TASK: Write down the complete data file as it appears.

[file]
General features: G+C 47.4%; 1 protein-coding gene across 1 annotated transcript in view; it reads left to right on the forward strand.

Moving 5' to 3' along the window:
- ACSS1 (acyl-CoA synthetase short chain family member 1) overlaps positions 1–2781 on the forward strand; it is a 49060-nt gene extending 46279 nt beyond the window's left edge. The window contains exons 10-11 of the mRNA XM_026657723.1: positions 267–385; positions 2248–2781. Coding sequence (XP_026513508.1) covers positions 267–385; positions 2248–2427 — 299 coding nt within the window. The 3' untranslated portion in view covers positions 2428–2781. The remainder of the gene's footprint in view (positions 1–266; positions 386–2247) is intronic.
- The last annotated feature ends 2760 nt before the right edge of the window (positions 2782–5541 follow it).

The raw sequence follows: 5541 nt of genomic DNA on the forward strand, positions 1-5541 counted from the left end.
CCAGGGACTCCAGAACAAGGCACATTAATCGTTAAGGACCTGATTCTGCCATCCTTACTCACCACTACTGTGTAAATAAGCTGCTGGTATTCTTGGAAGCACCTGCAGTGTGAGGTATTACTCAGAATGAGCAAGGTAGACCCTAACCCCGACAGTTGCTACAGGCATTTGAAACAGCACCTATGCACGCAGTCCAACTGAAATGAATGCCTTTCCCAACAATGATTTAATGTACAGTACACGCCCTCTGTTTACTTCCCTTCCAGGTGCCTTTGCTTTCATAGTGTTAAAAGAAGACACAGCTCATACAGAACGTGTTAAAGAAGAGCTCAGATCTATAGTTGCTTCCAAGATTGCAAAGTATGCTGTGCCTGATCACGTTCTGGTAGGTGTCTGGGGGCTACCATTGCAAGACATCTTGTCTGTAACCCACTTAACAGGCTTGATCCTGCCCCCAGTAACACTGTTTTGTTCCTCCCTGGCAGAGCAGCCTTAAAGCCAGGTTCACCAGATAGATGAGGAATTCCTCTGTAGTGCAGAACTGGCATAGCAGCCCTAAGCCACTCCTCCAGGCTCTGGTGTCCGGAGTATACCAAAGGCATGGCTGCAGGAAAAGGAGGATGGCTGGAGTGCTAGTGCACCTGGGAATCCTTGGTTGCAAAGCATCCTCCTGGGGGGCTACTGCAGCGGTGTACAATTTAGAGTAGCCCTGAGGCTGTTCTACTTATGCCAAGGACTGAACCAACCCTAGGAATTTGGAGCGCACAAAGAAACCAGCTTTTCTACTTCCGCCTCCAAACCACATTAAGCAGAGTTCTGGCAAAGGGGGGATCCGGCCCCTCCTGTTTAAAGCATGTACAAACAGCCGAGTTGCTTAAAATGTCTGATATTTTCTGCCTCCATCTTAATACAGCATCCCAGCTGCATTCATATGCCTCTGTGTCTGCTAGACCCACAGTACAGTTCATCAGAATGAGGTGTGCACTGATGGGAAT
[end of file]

General features: G+C 47.4%; 1 protein-coding gene across 1 annotated transcript in view; it reads left to right on the forward strand.

Moving 5' to 3' along the window:
- ACSS1 (acyl-CoA synthetase short chain family member 1) overlaps positions 1–2781 on the forward strand; it is a 49060-nt gene extending 46279 nt beyond the window's left edge. The window contains exons 10-11 of the mRNA XM_026657723.1: positions 267–385; positions 2248–2781. Coding sequence (XP_026513508.1) covers positions 267–385; positions 2248–2427 — 299 coding nt within the window. The 3' untranslated portion in view covers positions 2428–2781. The remainder of the gene's footprint in view (positions 1–266; positions 386–2247) is intronic.
- The last annotated feature ends 2760 nt before the right edge of the window (positions 2782–5541 follow it).

The raw sequence follows: 5541 nt of genomic DNA on the forward strand, positions 1-5541 counted from the left end.
CCAGGGACTCCAGAACAAGGCACATTAATCGTTAAGGACCTGATTCTGCCATCCTTACTCACCACTACTGTGTAAATAAGCTGCTGGTATTCTTGGAAGCACCTGCAGTGTGAGGTATTACTCAGAATGAGCAAGGTAGACCCTAACCCCGACAGTTGCTACAGGCATTTGAAACAGCACCTATGCACGCAGTCCAACTGAAATGAATGCCTTTCCCAACAATGATTTAATGTACAGTACACGCCCTCTGTTTACTTCCCTTCCAGGTGCCTTTGCTTTCATAGTGTTAAAAGAAGACACAGCTCATACAGAACGTGTTAAAGAAGAGCTCAGATCTATAGTTGCTTCCAAGATTGCAAAGTATGCTGTGCCTGATCACGTTCTGGTAGGTGTCTGGGGGCTACCATTGCAAGACATCTTGTCTGTAACCCACTTAACAGGCTTGATCCTGCCCCCAGTAACACTGTTTTGTTCCTCCCTGGCAGAGCAGCCTTAAAGCCAGGTTCACCAGATAGATGAGGAATTCCTCTGTAGTGCAGAACTGGCATAGCAGCCCTAAGCCACTCCTCCAGGCTCTGGTGTCCGGAGTATACCAAAGGCATGGCTGCAGGAAAAGGAGGATGGCTGGAGTGCTAGTGCACCTGGGAATCCTTGGTTGCAAAGCATCCTCCTGGGGGGCTACTGCAGCGGTGTACAATTTAGAGTAGCCCTGAGGCTGTTCTACTTATGCCAAGGACTGAACCAACCCTAGGAATTTGGAGCGCACAAAGAAACCAGCTTTTCTACTTCCGCCTCCAAACCACATTAAGCAGAGTTCTGGCAAAGGGGGGATCCGGCCCCTCCTGTTTAAAGCATGTACAAACAGCCGAGTTGCTTAAAATGTCTGATATTTTCTGCCTCCATCTTAATACAGCATCCCAGCTGCATTCATATGCCTCTGTGTCTGCTAGACCCACAGTACAGTTCATCAGAATGAGGTGTGCACTGATGGGAAT